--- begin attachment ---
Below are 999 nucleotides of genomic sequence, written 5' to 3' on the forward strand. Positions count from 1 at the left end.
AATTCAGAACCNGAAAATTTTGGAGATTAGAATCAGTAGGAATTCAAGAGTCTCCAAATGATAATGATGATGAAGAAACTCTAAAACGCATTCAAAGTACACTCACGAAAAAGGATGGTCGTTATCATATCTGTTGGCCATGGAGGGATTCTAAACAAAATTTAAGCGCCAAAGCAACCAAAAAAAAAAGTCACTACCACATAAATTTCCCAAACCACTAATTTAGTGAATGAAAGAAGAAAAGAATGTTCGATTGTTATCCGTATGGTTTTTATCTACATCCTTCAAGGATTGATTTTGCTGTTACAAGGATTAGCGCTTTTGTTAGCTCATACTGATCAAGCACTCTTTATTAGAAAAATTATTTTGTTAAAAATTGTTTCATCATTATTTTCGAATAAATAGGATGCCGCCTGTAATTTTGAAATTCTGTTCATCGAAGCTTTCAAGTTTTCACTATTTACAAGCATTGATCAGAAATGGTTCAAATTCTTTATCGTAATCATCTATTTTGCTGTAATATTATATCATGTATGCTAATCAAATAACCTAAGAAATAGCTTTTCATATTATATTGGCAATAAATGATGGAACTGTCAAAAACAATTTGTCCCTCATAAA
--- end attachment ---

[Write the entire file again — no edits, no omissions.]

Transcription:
Below are 999 nucleotides of genomic sequence, written 5' to 3' on the forward strand. Positions count from 1 at the left end.
AATTCAGAACCNGAAAATTTTGGAGATTAGAATCAGTAGGAATTCAAGAGTCTCCAAATGATAATGATGATGAAGAAACTCTAAAACGCATTCAAAGTACACTCACGAAAAAGGATGGTCGTTATCATATCTGTTGGCCATGGAGGGATTCTAAACAAAATTTAAGCGCCAAAGCAACCAAAAAAAAAAGTCACTACCACATAAATTTCCCAAACCACTAATTTAGTGAATGAAAGAAGAAAAGAATGTTCGATTGTTATCCGTATGGTTTTTATCTACATCCTTCAAGGATTGATTTTGCTGTTACAAGGATTAGCGCTTTTGTTAGCTCATACTGATCAAGCACTCTTTATTAGAAAAATTATTTTGTTAAAAATTGTTTCATCATTATTTTCGAATAAATAGGATGCCGCCTGTAATTTTGAAATTCTGTTCATCGAAGCTTTCAAGTTTTCACTATTTACAAGCATTGATCAGAAATGGTTCAAATTCTTTATCGTAATCATCTATTTTGCTGTAATATTATATCATGTATGCTAATCAAATAACCTAAGAAATAGCTTTTCATATTATATTGGCAATAAATGATGGAACTGTCAAAAACAATTTGTCCCTCATAAA